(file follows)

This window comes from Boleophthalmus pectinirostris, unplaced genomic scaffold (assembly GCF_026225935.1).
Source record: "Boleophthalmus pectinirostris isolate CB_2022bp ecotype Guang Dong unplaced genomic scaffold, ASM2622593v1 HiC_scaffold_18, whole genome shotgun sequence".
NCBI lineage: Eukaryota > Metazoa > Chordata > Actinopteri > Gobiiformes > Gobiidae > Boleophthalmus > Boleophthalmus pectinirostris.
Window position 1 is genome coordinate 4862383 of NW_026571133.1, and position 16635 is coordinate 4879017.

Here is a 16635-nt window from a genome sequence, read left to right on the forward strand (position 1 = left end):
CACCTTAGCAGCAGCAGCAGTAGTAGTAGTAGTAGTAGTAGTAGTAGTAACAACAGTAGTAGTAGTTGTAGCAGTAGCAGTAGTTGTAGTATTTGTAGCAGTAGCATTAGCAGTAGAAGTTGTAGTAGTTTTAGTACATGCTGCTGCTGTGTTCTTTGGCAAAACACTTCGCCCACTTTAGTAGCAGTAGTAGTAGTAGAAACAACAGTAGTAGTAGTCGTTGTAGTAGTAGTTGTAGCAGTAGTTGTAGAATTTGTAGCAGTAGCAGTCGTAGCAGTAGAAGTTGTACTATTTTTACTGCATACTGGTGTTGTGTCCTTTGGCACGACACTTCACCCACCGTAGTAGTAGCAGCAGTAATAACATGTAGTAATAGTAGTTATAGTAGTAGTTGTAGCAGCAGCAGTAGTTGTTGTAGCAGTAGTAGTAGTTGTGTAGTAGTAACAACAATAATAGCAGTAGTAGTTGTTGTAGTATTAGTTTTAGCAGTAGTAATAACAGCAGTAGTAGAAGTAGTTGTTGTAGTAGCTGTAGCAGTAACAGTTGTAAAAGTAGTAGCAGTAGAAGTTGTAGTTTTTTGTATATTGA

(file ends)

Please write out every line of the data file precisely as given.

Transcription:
This window comes from Boleophthalmus pectinirostris, unplaced genomic scaffold (assembly GCF_026225935.1).
Source record: "Boleophthalmus pectinirostris isolate CB_2022bp ecotype Guang Dong unplaced genomic scaffold, ASM2622593v1 HiC_scaffold_18, whole genome shotgun sequence".
NCBI lineage: Eukaryota > Metazoa > Chordata > Actinopteri > Gobiiformes > Gobiidae > Boleophthalmus > Boleophthalmus pectinirostris.
Window position 1 is genome coordinate 4862383 of NW_026571133.1, and position 16635 is coordinate 4879017.

Here is a 16635-nt window from a genome sequence, read left to right on the forward strand (position 1 = left end):
CACCTTAGCAGCAGCAGCAGTAGTAGTAGTAGTAGTAGTAGTAGTAGTAACAACAGTAGTAGTAGTTGTAGCAGTAGCAGTAGTTGTAGTATTTGTAGCAGTAGCATTAGCAGTAGAAGTTGTAGTAGTTTTAGTACATGCTGCTGCTGTGTTCTTTGGCAAAACACTTCGCCCACTTTAGTAGCAGTAGTAGTAGTAGAAACAACAGTAGTAGTAGTCGTTGTAGTAGTAGTTGTAGCAGTAGTTGTAGAATTTGTAGCAGTAGCAGTCGTAGCAGTAGAAGTTGTACTATTTTTACTGCATACTGGTGTTGTGTCCTTTGGCACGACACTTCACCCACCGTAGTAGTAGCAGCAGTAATAACATGTAGTAATAGTAGTTATAGTAGTAGTTGTAGCAGCAGCAGTAGTTGTTGTAGCAGTAGTAGTAGTTGTGTAGTAGTAACAACAATAATAGCAGTAGTAGTTGTTGTAGTATTAGTTTTAGCAGTAGTAATAACAGCAGTAGTAGAAGTAGTTGTTGTAGTAGCTGTAGCAGTAACAGTTGTAAAAGTAGTAGCAGTAGAAGTTGTAGTTTTTTGTATATTGA